A good book. The book explores both feminist themes and mental illness. The book is set in the 1950's and because that was a transitional decade in male-female relations, it is not as interesting there as in the later half of the book where the main character starts interacting with the psychiatric community.
The stultifying and controlling atmosphere around women and sex dominates the first half of the book, but the 1950's were really a peculiar decade in how people interacted torn between prewar modes of behaviour and the sexual revolution and modern women's rights movement. As such, this part of the book is only OK, and the male characters are treated like aliens from another planet.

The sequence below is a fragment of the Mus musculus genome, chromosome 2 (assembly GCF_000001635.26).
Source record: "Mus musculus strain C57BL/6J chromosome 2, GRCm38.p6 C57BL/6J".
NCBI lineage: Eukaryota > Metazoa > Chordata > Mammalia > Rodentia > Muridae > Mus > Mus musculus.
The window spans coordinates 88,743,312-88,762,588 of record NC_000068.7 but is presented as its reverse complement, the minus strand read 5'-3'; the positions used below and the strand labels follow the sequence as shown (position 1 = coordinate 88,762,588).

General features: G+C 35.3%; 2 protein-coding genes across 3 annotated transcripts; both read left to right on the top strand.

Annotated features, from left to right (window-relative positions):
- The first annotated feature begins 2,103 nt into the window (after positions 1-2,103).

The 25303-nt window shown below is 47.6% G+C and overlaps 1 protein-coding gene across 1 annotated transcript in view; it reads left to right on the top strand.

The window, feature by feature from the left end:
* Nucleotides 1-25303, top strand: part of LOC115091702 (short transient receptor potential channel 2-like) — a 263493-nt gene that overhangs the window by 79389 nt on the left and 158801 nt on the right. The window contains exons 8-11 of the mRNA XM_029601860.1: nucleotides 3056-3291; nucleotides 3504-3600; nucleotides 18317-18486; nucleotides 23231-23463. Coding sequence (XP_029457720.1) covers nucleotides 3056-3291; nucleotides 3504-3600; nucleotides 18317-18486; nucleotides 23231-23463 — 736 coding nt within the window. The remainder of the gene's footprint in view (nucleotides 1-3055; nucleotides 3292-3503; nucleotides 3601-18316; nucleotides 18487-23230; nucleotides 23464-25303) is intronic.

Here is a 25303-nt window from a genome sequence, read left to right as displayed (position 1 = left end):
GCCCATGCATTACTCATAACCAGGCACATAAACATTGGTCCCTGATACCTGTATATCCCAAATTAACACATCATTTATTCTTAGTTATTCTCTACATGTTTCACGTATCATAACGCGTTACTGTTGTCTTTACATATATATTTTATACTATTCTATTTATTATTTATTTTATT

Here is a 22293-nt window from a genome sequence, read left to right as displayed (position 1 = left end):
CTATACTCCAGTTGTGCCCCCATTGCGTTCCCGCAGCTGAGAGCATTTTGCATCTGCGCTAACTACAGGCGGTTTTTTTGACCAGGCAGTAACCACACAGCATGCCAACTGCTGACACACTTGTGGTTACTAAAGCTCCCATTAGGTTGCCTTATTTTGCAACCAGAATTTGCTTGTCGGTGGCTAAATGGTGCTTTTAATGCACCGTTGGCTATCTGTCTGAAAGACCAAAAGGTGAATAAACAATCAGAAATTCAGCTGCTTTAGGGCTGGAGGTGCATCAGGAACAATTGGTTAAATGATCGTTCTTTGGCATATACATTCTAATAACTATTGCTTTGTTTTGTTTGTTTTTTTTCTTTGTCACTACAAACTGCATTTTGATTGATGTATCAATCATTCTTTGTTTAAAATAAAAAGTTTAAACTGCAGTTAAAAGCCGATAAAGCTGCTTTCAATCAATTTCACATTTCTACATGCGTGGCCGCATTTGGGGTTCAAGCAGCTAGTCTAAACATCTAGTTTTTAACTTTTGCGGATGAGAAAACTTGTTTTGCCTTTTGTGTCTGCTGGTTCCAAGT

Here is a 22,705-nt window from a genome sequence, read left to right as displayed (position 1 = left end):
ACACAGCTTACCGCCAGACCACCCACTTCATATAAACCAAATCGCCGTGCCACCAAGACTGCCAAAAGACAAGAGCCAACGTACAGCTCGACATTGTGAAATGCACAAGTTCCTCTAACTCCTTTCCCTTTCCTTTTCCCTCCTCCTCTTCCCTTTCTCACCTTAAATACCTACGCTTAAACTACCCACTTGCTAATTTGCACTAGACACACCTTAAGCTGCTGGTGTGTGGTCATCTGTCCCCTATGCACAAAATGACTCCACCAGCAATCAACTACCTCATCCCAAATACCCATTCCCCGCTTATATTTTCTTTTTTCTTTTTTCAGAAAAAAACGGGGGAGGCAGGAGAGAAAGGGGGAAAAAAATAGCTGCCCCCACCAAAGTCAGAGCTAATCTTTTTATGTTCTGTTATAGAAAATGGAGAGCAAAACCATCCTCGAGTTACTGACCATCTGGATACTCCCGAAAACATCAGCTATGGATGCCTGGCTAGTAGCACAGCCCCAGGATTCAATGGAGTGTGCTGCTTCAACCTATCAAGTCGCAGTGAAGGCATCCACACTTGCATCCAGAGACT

The most interesting part is watching the main character descend into depression and suicidal ideation. This seemed to me to be right on the money and informative.
Watching the main character self destruct amidst a society that does not understand her is powerfully done.
The prose is good and Plath has a unique, frank and informal voice that is readable and memorable.